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Monday, 20 November 2017

The Cherry Orchard at Nottingham Playhouse


We were out again at the theatre last week - not on the Twitter-trending #LoveTheatreDay, but near enough - to see Chekhov's The Cherry Orchard. As a play about the end of an era it was especially fitting, as, after 18 years as artistic director, this was the last production to be directed by Giles Croft at Nottingham Playhouse.

It's a tale of landed gentry, who after years of squandering money are forced to sell their family home to cover debts. Local self-made millionaire Lopakhin believes there's a way to avoid this by developing the eponymous cherry orchard and building holiday homes there, but the family aren't interested; they moan about losing their home and precious orchard but won't do anything to save either. I thought John Elkington was brilliant as Lopakhin (but I'm a bit biased since my youngest was in a production of Kes with him), though if Chekhov's not your thing then you can see him in pantomime soon.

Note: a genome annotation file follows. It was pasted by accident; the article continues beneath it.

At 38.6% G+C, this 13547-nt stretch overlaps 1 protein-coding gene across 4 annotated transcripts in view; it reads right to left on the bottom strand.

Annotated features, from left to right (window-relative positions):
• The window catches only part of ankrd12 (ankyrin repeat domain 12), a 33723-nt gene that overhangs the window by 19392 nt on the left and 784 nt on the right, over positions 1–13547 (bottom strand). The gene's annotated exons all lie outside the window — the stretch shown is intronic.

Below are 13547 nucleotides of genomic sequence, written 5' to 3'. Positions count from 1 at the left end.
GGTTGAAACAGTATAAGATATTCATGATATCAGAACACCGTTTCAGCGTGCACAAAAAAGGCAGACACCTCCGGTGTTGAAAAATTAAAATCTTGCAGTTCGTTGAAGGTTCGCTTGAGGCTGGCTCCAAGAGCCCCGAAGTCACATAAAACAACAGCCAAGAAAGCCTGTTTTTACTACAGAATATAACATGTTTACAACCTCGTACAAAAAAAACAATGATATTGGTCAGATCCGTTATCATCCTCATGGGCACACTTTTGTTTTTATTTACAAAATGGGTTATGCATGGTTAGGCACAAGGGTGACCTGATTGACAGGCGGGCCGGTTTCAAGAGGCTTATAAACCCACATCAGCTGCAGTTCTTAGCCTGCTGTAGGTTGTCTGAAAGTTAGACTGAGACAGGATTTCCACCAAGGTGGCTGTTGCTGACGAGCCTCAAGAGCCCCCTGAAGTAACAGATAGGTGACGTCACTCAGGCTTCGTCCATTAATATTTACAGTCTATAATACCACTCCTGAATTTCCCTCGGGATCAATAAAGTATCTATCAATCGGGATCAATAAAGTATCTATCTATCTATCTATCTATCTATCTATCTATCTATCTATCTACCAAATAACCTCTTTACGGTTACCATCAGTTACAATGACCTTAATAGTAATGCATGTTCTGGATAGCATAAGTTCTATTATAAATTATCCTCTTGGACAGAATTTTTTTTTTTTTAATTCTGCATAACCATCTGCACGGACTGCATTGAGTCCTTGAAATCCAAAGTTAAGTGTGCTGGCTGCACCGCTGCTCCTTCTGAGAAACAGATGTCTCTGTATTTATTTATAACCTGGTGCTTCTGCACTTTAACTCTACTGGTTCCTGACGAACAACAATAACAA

It's probably not the done thing to pick fault with a playwrite of Chekhov's standing, but I'm beginning to wonder if he quite knew how to end a play. When I saw The Seagull a while ago, I thought 'well, I'd have ended things a little earlier'. Same here. There's a moment when everyone has left the stage, and a key is heard 'off' turning in a lock. That's where I'd drop the curtain. Instead there's a 'tidying up' piece from old family servant Firs. Presumably Chekhov knew what he was doing though.







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